Episode 27: Strange Days

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Sean and Cody prepare to party like it’s 1999 and relive the whole Y2K thing as they head back to Los Angeles to dip into this somewhat obscure but very complicated 1995 science fiction thriller. In Strange Days, pusher of high tech virtual reality porn Lenny (Ralph Fiennes) gets caught up in a noir-ish L.A. caper involving the girl he used to date (Juliette Lewis), the girl who wants to date him (Angela Bassett) and a snuff clip that could turn the City of Angels into a raging inferno of racial violence. It all happens on the last night of the century, supposedly. But will it be the racist cops or our intrepid heroes who will be guzzling champagne at midnight? The environmental issues posed by this film all arise out of its setting in time and place: the Rodney King incident of 1991 and the riots that followed, O.J. Simpson and the specter of apocalyptic disaster, the “six L.A.s” we see in film and how their environments differ, and why geography is the key to understanding Los Angeles’s tangled environmental history.

What was Hurricane Opal and what does it have to do with the O.J. Simpson trial? What’s the story behind the Los Angeles riots of 1992 and why they overshadowed the entire modern history of the city? Why are the Asian-owned businesses shown in movies like this almost always restaurants? Why was December 31, 1999 not really the last day of the 20th century? Was there anything of substance behind the “Y2K” computer thing or was it just media hype? Is this film actually an uncredited sequel to an even more obscure 1983 film that no one remembers except for tabloid reporters who are unnaturally obsessed with Natalie Wood’s death? How come people don’t push each other into swimming pools as party gags anymore? What happened to those 1990s cyberpunk movies and why don’t they make them like they used to? How does this film get Los Angeles geography wrong? Can a knotted necktie support the weight of a 250-pound man hanging off the tower of a luxury hotel? All of these questions and more are wired up and ready to record in this surprisingly complex episode of Green Screen.

WARNING: This episode contains discussions of sexual assault and racial violence.

The original 1995 trailer for Strange Days.

Additional Materials About This Episode

Some of the considerable chemistry between Ralph Fiennes and Angela Bassett is on display in this intense scene from Strange Days.

Lenny (Ralph Fiennes) sells one of his customers his digital product in Strange Days. Sorry for the poor video quality. The more obscure a film is (and this is definitely obscure), the fewer choices of clips there are publicly available.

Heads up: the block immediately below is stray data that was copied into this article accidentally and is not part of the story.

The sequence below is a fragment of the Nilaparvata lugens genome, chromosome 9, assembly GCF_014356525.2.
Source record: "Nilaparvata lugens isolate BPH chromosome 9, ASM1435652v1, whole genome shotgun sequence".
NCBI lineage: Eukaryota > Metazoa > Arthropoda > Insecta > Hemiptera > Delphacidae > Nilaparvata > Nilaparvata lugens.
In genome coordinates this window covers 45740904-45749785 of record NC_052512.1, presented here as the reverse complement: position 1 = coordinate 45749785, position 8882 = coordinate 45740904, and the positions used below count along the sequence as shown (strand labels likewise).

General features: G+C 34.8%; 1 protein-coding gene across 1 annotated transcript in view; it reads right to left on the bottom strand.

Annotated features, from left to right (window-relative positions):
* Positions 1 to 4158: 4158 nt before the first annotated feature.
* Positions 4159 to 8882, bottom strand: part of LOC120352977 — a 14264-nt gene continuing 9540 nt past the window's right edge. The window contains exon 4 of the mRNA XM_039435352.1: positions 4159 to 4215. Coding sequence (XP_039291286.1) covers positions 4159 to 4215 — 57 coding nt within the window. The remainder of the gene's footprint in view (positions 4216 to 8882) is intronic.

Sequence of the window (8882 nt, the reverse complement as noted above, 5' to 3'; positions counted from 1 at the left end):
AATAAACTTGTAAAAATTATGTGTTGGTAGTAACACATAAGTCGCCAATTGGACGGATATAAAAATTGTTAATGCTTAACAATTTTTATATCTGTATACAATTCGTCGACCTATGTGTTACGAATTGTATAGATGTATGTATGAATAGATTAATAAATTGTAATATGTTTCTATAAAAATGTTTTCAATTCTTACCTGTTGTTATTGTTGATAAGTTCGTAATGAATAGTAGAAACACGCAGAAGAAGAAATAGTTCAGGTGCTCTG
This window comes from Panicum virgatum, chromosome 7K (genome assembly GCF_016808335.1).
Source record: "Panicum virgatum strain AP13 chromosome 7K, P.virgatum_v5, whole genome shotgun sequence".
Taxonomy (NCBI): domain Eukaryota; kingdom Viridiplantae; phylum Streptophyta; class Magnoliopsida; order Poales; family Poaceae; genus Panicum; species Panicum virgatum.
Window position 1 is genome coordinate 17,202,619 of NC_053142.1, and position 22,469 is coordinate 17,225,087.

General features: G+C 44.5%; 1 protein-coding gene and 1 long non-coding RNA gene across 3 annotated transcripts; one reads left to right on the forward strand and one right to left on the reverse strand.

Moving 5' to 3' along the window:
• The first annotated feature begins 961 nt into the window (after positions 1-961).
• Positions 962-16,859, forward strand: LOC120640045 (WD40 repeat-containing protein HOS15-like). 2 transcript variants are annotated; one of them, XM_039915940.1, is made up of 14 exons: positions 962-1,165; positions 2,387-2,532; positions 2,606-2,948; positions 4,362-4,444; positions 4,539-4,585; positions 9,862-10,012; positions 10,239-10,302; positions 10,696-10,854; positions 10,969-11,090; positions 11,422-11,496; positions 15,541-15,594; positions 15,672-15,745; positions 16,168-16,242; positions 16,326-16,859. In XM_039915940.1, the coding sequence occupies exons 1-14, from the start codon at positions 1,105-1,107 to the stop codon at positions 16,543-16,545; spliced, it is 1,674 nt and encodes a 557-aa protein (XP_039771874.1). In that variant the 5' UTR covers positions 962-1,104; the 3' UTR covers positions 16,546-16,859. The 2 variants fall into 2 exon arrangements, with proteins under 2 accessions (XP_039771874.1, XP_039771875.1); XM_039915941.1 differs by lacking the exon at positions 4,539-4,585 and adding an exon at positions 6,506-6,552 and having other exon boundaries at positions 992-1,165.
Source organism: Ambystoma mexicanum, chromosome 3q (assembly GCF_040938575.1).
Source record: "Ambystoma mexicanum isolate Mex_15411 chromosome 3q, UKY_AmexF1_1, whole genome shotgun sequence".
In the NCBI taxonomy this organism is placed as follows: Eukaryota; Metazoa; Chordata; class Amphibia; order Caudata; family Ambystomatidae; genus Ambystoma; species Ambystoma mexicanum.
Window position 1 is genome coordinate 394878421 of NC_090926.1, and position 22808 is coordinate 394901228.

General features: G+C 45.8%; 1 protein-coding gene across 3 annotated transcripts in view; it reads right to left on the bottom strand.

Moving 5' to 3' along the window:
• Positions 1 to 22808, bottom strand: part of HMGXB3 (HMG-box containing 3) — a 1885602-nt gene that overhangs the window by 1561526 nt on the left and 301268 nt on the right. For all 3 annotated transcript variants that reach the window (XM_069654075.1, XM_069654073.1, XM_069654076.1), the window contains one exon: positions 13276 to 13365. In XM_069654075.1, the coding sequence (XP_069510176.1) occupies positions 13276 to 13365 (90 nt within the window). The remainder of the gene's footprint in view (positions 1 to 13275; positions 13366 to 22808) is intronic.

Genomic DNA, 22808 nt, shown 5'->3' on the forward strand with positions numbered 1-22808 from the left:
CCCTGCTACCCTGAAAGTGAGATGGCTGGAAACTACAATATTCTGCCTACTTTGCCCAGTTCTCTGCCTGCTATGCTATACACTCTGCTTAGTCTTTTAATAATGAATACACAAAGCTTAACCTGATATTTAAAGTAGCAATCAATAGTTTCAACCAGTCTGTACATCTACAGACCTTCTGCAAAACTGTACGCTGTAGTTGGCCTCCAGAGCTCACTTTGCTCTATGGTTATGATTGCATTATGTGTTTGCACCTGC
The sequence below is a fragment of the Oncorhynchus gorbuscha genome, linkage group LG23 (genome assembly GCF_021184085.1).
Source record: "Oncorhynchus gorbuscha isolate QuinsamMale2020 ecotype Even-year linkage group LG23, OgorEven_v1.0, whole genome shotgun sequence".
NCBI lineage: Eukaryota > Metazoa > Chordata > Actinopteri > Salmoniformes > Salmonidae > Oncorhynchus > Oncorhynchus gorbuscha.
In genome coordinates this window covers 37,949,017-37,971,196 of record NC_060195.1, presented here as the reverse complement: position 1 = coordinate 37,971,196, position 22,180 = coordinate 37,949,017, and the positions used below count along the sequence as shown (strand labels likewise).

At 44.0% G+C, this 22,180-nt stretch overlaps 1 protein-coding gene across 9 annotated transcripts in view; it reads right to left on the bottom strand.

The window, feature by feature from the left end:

The Environmental History

Mike Davis, Ecology of Fear: Los Angeles and the Imagination of Disaster (Metropolitan Books, 1998). Here is a link where you can borrow the book with a (free) Archive.org account:

Trailer for the 2017 documentary LA 92, one of the most gripping and comprehensive films made about the 1992 riots.

The L.A. 1992 Riots: The Geography

Site of the police attack on Rodney King, near Hansen Dam facility. The Monte Vista Apartments, from which the infamous video was taken, are visible at left. Riots occurred on this site in April 1992, demonstrating the centrality of place to what happened. (Google Maps link)

Now a vacant lot, this site on Figueroa Street was in 1991 the site of the Korean-owned convenience store where Latasha Harlins was murdered. The killer, Soon Da Ju, largely escaped official justice. (Google Maps link)

71st & Normandie Avenue, right near Inglewood. This is where the most serious incidents of violence occurred on the evening of April 29. Much of the most famous video of the riots, including the attack on truck driver Reginald Denny, occurred near here. (Google Maps link)

Koreatown, where the worst rioting occurred, has been substantially rebuilt since the 1992 riots. This is what it looks like today. (Google Maps link)

Hurricane Opal

A retrospective on Hurricane Opal, from 20 years after the disaster (2015).

The O.J. Simpson verdict is read, October 3, 1995. At the same moment this was happening, Hurricane Opal was bearing down on New Orleans and the Florida panhandle. Strange Days was released three days later.

Other History & Movie Stuff


David Buck, “The New Millennium Blues,” Tedium.co, Dec. 27, 2017. The pop-culture panic leading up to the year 2000: did all the Y2K movies, musical parodies and animated homages make the problem worse?

Trailer for the 1999 TV movie Y2K. Apparently it was as terrible as it looks.

(Review of the Above)
Mitch Ratcliffe, “Y2K: The Movie, Reviewed and Debunked,” ZDNet, November 22, 1999:

Leonard Nimoy wants you and your family to be prepared for the year 2000. Some kind of disaster guide made before the millennium.

A New York Times retrospective on the Y2K thing, from the standpoint of 2013.


Trailer for the 1983 film Brainstorm, to which Strange Days can be considered an uncredited sequel.

In this scene from Brainstorm, Karen (Natalie Wood) receives a “gift” of her husband (Christopher Walken’s) favorite experiences. This is the same concept used in Strange Days but to much different effect.

The legend of Natalie Wood has kept tabloids busy for 40 years. Brainstorm, filmed in 1981 but not released until 1983, was her last picture.

Strange Days (1995) at IMDB: https://www.imdb.com/title/tt0114558/
Strange Days (1995) at Letterboxd: https://letterboxd.com/film/strange-days/

Next Movie Up: War & Peace (2016)

The header image from Strange Days is presumably copyright (c) 1995 by 20th Century Fox and/or Lightstorm Entertainment. Its inclusion here is believed to be permissible under fair use. We are not the uploaders of any YouTube clips embedded here. 

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